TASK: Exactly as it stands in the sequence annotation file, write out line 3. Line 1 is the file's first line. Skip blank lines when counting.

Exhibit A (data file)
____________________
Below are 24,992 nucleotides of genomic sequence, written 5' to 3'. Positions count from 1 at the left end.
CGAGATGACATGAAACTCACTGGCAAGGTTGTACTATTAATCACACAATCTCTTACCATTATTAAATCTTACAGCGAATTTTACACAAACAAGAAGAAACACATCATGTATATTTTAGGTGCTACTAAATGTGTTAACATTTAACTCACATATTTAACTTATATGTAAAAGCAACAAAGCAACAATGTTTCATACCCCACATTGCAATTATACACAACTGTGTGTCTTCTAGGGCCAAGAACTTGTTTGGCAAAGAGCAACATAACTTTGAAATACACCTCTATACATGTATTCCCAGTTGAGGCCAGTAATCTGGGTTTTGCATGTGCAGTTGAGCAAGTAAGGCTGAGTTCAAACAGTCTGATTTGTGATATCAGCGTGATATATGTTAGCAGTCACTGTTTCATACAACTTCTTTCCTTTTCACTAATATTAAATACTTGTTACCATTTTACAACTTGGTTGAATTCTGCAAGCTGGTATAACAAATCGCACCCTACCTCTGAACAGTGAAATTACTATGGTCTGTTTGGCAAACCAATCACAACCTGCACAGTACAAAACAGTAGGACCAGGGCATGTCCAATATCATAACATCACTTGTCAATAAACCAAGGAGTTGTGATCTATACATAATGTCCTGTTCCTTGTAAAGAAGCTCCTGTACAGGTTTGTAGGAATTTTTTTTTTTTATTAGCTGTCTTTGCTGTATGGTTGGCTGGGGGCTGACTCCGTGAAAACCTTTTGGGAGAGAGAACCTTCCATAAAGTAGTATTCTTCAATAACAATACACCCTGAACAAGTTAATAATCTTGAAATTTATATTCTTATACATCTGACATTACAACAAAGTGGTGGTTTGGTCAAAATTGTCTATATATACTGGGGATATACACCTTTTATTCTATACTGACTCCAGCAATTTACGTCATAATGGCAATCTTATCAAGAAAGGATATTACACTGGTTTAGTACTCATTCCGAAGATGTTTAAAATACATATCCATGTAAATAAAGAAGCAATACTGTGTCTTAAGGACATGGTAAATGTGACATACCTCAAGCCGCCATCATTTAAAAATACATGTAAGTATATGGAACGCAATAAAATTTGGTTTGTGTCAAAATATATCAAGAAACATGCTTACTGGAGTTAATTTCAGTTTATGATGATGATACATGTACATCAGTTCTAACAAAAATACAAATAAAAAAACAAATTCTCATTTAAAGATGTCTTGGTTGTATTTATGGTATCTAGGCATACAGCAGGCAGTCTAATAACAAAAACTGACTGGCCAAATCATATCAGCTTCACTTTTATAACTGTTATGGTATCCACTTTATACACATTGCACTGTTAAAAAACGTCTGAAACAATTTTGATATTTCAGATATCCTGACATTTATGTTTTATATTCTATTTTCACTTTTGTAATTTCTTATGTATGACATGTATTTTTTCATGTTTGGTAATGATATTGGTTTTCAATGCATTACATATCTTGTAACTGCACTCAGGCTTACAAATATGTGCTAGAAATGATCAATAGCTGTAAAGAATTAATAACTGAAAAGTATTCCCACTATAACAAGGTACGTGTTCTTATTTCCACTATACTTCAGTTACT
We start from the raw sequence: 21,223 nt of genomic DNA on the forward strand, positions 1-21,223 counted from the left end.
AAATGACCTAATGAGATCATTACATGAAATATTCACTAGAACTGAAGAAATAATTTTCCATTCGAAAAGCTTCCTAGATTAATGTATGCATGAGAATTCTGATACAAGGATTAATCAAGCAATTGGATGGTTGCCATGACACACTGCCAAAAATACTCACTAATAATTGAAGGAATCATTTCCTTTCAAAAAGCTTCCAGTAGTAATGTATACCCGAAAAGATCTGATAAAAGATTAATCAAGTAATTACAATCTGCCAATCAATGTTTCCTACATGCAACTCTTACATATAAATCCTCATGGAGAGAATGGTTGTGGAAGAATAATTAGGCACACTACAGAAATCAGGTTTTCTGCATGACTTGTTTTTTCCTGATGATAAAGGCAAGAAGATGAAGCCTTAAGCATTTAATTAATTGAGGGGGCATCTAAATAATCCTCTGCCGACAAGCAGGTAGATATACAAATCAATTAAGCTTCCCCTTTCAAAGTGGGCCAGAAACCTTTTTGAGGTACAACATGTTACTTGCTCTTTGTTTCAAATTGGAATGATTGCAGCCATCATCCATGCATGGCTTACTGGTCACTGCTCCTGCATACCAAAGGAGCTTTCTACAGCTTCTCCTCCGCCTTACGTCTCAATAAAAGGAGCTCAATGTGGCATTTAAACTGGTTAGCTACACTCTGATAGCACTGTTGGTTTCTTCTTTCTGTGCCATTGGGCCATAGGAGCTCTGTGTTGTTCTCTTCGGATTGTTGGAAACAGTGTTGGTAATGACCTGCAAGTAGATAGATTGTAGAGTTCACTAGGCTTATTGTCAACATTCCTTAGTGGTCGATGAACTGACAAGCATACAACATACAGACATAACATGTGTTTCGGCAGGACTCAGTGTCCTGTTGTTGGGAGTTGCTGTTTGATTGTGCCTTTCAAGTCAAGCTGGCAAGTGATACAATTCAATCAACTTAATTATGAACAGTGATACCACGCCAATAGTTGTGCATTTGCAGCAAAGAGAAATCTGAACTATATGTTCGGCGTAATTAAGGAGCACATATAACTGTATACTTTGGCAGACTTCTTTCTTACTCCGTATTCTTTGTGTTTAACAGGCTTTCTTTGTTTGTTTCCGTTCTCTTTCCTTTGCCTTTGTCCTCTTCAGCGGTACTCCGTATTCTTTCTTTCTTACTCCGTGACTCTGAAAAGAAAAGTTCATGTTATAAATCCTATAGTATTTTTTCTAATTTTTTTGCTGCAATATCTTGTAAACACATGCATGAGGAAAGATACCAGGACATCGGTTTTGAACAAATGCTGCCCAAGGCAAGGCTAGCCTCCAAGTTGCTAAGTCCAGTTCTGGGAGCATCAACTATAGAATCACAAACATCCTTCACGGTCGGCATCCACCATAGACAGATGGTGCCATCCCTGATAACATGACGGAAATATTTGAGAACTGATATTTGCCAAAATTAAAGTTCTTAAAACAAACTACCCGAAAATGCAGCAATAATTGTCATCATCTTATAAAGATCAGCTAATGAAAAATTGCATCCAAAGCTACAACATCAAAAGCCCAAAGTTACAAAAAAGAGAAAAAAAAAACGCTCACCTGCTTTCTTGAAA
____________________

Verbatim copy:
We start from the raw sequence: 21,223 nt of genomic DNA on the forward strand, positions 1-21,223 counted from the left end.